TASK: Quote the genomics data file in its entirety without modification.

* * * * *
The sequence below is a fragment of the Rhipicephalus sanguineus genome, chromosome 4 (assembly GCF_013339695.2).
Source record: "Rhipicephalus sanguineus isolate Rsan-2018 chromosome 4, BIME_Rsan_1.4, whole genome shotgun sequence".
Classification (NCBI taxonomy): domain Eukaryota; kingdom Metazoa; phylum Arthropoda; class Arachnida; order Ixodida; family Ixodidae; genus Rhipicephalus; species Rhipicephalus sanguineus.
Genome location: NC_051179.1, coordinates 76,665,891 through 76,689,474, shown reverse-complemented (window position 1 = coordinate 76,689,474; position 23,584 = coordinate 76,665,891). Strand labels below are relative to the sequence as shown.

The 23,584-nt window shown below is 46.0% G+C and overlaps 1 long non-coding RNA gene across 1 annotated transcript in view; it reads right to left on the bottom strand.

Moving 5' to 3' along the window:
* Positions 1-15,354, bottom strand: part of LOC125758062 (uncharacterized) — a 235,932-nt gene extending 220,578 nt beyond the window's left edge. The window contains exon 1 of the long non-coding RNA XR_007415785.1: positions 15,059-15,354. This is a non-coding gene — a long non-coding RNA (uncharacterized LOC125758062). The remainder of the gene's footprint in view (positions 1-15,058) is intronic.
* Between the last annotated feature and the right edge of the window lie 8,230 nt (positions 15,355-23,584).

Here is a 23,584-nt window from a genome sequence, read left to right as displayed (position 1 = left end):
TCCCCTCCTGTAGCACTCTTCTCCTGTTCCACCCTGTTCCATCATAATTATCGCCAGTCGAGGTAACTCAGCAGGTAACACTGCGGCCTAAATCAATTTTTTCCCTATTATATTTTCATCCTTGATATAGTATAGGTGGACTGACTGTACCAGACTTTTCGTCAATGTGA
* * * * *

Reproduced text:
The sequence below is a fragment of the Rhipicephalus sanguineus genome, chromosome 4 (assembly GCF_013339695.2).
Source record: "Rhipicephalus sanguineus isolate Rsan-2018 chromosome 4, BIME_Rsan_1.4, whole genome shotgun sequence".
Classification (NCBI taxonomy): domain Eukaryota; kingdom Metazoa; phylum Arthropoda; class Arachnida; order Ixodida; family Ixodidae; genus Rhipicephalus; species Rhipicephalus sanguineus.
Genome location: NC_051179.1, coordinates 76,665,891 through 76,689,474, shown reverse-complemented (window position 1 = coordinate 76,689,474; position 23,584 = coordinate 76,665,891). Strand labels below are relative to the sequence as shown.

The 23,584-nt window shown below is 46.0% G+C and overlaps 1 long non-coding RNA gene across 1 annotated transcript in view; it reads right to left on the bottom strand.

Moving 5' to 3' along the window:
* Positions 1-15,354, bottom strand: part of LOC125758062 (uncharacterized) — a 235,932-nt gene extending 220,578 nt beyond the window's left edge. The window contains exon 1 of the long non-coding RNA XR_007415785.1: positions 15,059-15,354. This is a non-coding gene — a long non-coding RNA (uncharacterized LOC125758062). The remainder of the gene's footprint in view (positions 1-15,058) is intronic.
* Between the last annotated feature and the right edge of the window lie 8,230 nt (positions 15,355-23,584).

Here is a 23,584-nt window from a genome sequence, read left to right as displayed (position 1 = left end):
TCCCCTCCTGTAGCACTCTTCTCCTGTTCCACCCTGTTCCATCATAATTATCGCCAGTCGAGGTAACTCAGCAGGTAACACTGCGGCCTAAATCAATTTTTTCCCTATTATATTTTCATCCTTGATATAGTATAGGTGGACTGACTGTACCAGACTTTTCGTCAATGTGA